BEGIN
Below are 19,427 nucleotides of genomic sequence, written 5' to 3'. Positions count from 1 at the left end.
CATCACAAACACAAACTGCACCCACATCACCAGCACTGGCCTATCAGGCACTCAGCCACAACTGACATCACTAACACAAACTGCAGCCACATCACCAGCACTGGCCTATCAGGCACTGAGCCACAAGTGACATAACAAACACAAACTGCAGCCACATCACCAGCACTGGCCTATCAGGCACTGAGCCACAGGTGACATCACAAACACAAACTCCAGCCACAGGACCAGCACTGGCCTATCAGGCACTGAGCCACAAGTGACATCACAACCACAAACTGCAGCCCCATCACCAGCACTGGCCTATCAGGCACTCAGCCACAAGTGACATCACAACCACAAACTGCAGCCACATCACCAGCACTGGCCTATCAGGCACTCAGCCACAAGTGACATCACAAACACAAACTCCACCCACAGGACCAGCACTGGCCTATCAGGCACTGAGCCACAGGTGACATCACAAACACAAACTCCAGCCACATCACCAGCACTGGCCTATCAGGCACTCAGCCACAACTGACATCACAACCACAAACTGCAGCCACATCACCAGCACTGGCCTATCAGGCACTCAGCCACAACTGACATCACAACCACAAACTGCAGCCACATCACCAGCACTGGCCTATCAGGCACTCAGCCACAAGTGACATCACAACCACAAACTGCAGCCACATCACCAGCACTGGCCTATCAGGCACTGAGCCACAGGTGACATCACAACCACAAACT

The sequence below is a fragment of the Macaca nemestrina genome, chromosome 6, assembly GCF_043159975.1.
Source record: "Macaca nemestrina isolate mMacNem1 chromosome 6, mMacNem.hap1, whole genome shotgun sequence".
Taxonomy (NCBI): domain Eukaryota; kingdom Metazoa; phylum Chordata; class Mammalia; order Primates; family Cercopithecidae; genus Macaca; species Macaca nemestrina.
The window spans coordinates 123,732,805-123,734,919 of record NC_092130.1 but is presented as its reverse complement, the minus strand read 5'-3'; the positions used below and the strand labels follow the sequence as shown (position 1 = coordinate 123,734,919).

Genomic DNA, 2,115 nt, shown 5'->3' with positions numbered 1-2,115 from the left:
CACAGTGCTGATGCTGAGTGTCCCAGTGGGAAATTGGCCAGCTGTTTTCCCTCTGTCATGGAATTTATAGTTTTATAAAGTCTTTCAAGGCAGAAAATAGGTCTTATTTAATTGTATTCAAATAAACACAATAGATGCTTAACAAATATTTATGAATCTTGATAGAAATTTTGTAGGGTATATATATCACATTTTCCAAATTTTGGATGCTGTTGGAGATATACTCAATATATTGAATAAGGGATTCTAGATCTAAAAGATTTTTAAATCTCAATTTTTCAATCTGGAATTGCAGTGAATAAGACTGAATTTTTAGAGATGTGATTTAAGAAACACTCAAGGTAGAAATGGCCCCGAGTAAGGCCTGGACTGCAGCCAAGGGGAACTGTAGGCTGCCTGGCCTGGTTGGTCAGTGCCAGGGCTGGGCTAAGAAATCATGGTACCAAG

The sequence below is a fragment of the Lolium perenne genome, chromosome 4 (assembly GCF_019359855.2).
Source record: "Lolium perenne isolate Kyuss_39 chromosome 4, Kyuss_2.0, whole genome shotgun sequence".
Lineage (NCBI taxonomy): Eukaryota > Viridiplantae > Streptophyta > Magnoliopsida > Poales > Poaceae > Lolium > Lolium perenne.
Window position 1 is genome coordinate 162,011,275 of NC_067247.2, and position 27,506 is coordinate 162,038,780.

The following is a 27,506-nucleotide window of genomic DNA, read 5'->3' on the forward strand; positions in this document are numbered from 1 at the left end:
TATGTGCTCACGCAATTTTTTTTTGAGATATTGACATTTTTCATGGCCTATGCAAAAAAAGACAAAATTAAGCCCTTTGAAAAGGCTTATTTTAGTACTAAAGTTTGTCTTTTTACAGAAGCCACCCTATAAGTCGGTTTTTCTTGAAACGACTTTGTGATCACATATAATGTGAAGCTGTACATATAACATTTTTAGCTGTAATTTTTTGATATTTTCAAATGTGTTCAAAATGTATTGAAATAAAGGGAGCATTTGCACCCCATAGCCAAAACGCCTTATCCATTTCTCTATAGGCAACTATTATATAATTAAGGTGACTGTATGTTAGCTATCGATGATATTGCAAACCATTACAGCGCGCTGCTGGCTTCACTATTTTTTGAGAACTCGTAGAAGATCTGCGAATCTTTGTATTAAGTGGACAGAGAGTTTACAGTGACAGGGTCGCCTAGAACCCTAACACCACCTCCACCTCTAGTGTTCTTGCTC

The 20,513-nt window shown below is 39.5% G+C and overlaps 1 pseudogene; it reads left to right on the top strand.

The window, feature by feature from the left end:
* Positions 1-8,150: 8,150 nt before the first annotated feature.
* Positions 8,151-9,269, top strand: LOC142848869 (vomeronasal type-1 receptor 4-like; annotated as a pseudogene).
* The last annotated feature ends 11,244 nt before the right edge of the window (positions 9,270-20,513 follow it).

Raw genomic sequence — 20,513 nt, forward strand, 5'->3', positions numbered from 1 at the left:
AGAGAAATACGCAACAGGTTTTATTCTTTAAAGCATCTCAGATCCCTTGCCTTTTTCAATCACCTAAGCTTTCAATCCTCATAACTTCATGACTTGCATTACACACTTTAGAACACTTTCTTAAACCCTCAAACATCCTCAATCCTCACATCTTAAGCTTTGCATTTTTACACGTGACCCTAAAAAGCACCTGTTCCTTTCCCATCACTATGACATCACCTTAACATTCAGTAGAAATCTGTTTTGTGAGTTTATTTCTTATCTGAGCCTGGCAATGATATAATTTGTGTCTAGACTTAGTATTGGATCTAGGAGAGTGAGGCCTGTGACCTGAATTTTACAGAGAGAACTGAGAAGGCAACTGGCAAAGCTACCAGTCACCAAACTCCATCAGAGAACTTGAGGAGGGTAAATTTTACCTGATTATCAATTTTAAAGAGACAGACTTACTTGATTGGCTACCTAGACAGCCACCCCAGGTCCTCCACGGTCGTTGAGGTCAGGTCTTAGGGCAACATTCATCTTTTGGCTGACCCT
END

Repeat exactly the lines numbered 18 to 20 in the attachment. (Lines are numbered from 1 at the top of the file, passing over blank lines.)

* Positions 8,151-9,269, top strand: LOC142848869 (vomeronasal type-1 receptor 4-like; annotated as a pseudogene).
* The last annotated feature ends 11,244 nt before the right edge of the window (positions 9,270-20,513 follow it).

Raw genomic sequence — 20,513 nt, forward strand, 5'->3', positions numbered from 1 at the left: